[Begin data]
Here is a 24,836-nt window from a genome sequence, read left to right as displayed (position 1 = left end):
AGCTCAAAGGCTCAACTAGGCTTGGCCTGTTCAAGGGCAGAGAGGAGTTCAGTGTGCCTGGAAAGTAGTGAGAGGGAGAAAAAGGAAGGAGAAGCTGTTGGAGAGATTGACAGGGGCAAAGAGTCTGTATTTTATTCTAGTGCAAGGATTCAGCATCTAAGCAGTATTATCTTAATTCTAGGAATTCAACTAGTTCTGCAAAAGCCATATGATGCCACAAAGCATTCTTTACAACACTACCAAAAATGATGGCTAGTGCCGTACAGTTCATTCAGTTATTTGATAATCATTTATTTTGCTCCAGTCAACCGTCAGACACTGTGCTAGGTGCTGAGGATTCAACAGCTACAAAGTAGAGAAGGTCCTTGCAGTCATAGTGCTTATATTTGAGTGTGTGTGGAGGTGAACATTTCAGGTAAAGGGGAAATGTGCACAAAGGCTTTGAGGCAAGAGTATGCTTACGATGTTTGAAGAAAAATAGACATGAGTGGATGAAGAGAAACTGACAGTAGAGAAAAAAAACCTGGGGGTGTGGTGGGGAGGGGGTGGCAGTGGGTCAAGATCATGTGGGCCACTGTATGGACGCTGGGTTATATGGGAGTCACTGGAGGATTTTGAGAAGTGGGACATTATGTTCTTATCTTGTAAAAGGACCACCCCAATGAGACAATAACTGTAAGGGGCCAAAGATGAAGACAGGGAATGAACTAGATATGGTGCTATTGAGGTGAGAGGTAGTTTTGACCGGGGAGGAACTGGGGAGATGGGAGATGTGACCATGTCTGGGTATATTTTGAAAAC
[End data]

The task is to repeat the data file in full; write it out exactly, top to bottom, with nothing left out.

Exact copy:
Here is a 24,836-nt window from a genome sequence, read left to right as displayed (position 1 = left end):
AGCTCAAAGGCTCAACTAGGCTTGGCCTGTTCAAGGGCAGAGAGGAGTTCAGTGTGCCTGGAAAGTAGTGAGAGGGAGAAAAAGGAAGGAGAAGCTGTTGGAGAGATTGACAGGGGCAAAGAGTCTGTATTTTATTCTAGTGCAAGGATTCAGCATCTAAGCAGTATTATCTTAATTCTAGGAATTCAACTAGTTCTGCAAAAGCCATATGATGCCACAAAGCATTCTTTACAACACTACCAAAAATGATGGCTAGTGCCGTACAGTTCATTCAGTTATTTGATAATCATTTATTTTGCTCCAGTCAACCGTCAGACACTGTGCTAGGTGCTGAGGATTCAACAGCTACAAAGTAGAGAAGGTCCTTGCAGTCATAGTGCTTATATTTGAGTGTGTGTGGAGGTGAACATTTCAGGTAAAGGGGAAATGTGCACAAAGGCTTTGAGGCAAGAGTATGCTTACGATGTTTGAAGAAAAATAGACATGAGTGGATGAAGAGAAACTGACAGTAGAGAAAAAAAACCTGGGGGTGTGGTGGGGAGGGGGTGGCAGTGGGTCAAGATCATGTGGGCCACTGTATGGACGCTGGGTTATATGGGAGTCACTGGAGGATTTTGAGAAGTGGGACATTATGTTCTTATCTTGTAAAAGGACCACCCCAATGAGACAATAACTGTAAGGGGCCAAAGATGAAGACAGGGAATGAACTAGATATGGTGCTATTGAGGTGAGAGGTAGTTTTGACCGGGGAGGAACTGGGGAGATGGGAGATGTGACCATGTCTGGGTATATTTTGAAAAC